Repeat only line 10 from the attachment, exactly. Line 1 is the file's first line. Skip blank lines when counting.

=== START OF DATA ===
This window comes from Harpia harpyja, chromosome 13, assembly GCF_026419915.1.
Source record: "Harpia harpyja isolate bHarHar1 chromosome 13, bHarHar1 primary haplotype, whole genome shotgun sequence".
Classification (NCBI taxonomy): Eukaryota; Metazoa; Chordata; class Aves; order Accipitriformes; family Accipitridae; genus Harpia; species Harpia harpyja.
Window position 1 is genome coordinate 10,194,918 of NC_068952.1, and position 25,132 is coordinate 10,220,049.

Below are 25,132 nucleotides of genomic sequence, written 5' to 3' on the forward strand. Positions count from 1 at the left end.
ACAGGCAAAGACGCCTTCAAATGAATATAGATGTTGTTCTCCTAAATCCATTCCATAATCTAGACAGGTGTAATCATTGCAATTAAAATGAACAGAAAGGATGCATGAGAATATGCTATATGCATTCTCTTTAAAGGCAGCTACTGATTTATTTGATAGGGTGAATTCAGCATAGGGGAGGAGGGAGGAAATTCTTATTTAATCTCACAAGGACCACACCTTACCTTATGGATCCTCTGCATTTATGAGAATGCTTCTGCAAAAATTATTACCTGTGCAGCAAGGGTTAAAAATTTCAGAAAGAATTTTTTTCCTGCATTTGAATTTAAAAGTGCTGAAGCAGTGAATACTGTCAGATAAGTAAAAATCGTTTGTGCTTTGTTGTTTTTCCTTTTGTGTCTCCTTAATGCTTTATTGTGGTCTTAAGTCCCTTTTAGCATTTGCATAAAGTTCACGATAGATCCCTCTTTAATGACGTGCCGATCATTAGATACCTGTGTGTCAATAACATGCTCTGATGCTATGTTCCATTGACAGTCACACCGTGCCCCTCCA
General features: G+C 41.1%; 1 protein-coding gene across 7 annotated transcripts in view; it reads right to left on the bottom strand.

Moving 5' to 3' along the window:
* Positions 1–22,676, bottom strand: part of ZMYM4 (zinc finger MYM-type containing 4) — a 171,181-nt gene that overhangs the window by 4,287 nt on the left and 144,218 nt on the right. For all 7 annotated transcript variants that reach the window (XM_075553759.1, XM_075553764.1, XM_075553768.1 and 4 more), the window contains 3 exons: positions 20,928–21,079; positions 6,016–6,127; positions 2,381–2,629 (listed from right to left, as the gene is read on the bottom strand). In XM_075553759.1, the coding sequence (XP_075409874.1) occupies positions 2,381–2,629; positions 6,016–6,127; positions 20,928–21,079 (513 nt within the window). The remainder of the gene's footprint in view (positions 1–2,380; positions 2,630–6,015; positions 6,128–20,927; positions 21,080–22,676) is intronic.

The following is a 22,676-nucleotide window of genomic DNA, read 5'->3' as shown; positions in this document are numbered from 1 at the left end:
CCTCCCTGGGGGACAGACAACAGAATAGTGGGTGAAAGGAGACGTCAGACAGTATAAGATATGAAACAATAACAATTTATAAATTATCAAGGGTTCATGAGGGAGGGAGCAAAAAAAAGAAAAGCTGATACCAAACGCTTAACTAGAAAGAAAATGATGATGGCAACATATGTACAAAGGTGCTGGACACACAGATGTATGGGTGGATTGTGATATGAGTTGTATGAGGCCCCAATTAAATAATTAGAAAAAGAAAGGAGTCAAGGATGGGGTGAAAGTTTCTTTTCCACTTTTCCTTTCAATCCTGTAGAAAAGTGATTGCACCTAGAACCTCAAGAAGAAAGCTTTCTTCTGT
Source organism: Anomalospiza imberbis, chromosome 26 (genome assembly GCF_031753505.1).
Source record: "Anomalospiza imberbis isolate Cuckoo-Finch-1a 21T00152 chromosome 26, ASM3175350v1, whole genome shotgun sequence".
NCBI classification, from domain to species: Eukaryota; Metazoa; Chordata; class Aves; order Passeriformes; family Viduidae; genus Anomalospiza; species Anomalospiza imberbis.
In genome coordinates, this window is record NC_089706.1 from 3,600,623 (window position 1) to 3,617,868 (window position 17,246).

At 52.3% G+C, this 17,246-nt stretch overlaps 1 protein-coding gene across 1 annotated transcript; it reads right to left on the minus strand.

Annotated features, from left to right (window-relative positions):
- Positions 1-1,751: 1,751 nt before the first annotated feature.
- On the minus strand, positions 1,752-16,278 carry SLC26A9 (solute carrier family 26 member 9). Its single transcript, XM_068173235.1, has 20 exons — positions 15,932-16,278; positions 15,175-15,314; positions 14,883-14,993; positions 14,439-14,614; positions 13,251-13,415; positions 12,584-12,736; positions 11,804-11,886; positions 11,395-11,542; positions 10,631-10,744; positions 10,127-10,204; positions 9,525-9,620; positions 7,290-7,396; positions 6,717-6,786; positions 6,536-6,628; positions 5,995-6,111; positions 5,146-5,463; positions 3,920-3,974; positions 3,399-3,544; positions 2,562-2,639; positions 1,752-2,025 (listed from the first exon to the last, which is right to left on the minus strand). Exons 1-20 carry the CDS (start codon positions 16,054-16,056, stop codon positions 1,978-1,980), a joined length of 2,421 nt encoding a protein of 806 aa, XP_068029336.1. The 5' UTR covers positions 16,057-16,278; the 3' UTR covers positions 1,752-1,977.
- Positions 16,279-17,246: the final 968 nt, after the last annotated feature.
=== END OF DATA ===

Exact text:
The following is a 22,676-nucleotide window of genomic DNA, read 5'->3' as shown; positions in this document are numbered from 1 at the left end: